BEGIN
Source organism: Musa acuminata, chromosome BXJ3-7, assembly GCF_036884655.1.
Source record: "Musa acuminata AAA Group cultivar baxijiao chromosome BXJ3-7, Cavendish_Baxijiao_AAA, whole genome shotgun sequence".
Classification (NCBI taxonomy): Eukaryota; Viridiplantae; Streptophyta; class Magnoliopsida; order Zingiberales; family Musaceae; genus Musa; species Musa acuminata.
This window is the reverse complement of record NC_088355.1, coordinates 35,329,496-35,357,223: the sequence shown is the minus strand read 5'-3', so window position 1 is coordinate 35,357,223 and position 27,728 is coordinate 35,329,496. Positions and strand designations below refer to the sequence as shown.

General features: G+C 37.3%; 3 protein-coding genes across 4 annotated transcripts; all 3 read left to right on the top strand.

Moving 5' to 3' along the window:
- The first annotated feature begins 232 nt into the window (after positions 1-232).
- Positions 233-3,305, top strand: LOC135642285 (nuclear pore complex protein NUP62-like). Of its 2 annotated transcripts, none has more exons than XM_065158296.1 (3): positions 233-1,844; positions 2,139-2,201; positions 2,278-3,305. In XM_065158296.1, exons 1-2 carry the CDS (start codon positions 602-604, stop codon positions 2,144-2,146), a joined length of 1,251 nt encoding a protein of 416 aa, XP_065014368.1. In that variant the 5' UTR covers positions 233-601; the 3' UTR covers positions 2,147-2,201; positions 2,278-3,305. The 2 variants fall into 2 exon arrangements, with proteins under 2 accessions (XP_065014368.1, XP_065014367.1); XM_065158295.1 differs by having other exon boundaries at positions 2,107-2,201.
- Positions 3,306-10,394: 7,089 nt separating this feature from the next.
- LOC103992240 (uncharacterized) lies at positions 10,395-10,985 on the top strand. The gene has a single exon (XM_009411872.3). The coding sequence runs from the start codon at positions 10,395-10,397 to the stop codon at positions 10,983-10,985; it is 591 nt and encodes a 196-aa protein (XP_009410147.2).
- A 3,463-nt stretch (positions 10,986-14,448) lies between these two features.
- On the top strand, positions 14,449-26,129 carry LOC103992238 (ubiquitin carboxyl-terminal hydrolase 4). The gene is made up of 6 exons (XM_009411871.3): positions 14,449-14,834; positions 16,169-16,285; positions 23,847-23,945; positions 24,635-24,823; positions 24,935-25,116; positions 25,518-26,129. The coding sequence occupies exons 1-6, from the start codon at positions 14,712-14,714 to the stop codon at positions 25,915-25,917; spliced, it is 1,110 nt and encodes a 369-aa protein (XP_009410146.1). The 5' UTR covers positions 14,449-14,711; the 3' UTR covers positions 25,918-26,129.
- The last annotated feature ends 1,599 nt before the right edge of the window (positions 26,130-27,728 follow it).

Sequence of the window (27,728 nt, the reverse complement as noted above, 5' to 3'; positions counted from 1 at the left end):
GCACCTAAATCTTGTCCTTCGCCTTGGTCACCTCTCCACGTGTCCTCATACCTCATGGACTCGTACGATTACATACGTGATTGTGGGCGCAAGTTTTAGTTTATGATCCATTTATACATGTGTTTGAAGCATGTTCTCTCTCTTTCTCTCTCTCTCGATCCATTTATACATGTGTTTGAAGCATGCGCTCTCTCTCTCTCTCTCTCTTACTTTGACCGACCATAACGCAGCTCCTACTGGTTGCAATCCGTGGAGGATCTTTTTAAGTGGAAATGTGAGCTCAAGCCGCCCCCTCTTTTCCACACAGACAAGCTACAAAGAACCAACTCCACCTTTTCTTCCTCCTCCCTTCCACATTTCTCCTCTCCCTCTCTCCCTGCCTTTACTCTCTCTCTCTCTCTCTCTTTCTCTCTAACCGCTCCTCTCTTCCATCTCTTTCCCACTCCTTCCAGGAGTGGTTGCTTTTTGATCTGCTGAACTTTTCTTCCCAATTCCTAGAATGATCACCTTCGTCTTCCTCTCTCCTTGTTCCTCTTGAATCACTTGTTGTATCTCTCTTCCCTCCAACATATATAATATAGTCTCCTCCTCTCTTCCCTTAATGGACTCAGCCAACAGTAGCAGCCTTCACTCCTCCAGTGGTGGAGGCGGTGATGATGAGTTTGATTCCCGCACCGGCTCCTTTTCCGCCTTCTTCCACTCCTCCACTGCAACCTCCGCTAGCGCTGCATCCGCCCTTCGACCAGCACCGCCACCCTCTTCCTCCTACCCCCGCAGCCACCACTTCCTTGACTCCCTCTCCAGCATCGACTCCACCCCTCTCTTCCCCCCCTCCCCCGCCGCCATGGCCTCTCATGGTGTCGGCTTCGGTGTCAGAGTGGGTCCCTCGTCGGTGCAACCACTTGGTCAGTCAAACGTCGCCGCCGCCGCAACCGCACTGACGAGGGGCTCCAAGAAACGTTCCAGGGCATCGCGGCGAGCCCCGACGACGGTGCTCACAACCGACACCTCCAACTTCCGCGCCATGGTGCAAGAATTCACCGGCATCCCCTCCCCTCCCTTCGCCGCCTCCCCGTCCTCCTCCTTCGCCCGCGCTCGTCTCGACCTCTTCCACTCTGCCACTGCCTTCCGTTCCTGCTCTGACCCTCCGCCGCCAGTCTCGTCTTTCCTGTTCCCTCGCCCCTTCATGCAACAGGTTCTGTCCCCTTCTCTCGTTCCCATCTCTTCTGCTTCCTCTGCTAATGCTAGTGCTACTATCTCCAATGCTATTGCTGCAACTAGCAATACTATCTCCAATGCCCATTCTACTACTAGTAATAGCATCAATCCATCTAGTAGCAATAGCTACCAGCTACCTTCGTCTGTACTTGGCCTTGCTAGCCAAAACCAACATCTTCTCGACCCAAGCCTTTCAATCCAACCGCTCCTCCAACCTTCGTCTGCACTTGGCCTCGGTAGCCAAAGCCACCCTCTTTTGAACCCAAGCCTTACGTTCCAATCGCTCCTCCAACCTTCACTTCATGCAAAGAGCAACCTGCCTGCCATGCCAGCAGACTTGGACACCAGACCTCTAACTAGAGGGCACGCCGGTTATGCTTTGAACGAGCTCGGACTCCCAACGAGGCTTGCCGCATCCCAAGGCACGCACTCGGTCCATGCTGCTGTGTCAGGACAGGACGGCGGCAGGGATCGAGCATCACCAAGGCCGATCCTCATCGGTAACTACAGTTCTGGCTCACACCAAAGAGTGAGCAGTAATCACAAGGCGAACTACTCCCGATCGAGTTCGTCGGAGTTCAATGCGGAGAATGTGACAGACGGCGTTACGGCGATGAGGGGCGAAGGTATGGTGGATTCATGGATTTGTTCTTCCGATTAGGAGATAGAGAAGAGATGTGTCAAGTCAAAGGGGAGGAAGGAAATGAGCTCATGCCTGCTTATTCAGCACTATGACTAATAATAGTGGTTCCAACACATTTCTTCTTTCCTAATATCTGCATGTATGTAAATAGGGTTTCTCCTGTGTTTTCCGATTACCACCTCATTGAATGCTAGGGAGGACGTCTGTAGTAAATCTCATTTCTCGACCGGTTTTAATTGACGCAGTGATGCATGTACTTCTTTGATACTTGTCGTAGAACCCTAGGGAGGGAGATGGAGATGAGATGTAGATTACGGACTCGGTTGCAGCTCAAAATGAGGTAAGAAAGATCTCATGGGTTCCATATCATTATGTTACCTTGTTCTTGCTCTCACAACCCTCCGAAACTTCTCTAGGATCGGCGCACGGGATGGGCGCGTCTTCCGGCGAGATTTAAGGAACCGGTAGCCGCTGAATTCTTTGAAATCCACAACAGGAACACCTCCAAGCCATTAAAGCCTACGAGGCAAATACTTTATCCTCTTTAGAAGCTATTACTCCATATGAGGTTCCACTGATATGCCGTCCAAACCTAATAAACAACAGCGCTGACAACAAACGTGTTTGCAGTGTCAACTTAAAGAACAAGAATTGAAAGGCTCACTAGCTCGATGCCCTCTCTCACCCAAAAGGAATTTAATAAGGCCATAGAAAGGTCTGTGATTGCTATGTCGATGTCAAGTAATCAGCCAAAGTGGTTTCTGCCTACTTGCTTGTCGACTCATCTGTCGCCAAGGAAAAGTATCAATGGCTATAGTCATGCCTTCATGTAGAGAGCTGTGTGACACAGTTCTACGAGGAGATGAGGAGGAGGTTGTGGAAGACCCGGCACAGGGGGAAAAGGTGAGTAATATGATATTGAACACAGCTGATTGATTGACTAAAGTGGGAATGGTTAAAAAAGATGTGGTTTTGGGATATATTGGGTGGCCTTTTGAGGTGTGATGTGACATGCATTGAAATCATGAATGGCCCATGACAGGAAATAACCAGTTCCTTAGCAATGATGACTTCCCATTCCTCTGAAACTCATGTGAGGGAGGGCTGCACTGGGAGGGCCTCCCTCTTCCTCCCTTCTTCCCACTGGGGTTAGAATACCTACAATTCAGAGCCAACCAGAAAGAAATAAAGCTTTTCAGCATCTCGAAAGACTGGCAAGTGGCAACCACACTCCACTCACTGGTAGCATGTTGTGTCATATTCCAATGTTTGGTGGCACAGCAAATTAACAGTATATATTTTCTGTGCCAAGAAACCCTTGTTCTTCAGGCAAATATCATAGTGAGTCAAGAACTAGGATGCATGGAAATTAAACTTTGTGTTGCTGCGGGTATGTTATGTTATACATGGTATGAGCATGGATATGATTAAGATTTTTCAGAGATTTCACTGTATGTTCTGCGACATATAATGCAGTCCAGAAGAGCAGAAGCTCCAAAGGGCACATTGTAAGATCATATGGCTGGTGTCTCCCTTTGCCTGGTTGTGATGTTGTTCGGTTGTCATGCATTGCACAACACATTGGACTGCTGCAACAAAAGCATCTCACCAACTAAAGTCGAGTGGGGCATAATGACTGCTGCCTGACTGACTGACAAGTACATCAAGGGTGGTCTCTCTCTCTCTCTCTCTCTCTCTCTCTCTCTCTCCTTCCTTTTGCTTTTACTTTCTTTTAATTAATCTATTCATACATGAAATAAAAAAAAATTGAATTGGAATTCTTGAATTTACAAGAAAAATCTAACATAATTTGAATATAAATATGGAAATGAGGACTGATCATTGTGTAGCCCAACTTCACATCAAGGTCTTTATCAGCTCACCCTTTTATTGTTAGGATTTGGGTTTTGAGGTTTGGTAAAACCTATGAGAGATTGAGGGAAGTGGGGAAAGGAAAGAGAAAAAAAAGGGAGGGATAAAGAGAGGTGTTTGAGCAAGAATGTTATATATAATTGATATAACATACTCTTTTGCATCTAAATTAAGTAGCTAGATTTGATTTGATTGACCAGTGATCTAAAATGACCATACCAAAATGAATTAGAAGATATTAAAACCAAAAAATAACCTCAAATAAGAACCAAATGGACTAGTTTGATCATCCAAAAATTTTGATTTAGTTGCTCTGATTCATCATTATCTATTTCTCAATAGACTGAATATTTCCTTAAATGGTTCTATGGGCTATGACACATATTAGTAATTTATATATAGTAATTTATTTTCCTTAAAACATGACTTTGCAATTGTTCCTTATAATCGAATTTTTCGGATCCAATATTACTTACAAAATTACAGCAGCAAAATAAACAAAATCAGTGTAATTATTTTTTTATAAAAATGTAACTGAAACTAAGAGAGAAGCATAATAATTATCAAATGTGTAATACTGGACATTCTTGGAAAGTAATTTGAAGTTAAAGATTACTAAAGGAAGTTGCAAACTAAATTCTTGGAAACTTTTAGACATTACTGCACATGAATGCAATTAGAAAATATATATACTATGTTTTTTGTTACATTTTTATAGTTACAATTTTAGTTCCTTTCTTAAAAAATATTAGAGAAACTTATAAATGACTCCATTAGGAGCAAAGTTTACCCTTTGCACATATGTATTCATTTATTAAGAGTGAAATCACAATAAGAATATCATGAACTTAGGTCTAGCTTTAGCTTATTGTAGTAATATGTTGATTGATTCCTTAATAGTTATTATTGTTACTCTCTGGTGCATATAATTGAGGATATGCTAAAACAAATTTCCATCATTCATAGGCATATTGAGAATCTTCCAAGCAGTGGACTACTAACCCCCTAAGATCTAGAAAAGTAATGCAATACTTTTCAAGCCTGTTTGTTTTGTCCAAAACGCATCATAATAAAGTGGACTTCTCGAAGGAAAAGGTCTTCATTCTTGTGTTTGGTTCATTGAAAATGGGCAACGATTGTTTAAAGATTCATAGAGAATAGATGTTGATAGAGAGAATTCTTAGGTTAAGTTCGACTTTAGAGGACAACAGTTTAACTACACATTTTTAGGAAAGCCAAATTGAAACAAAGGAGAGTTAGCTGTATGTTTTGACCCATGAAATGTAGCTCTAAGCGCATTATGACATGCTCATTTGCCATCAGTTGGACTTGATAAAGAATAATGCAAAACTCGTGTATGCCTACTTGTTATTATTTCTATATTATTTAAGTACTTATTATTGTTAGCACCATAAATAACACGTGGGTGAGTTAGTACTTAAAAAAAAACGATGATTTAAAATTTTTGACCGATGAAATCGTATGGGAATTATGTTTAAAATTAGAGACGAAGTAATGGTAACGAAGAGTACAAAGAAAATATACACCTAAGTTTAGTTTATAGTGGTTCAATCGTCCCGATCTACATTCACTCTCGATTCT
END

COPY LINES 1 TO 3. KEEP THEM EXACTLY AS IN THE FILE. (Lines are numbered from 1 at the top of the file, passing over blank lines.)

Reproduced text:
Source organism: Musa acuminata, chromosome BXJ3-7, assembly GCF_036884655.1.
Source record: "Musa acuminata AAA Group cultivar baxijiao chromosome BXJ3-7, Cavendish_Baxijiao_AAA, whole genome shotgun sequence".
Classification (NCBI taxonomy): Eukaryota; Viridiplantae; Streptophyta; class Magnoliopsida; order Zingiberales; family Musaceae; genus Musa; species Musa acuminata.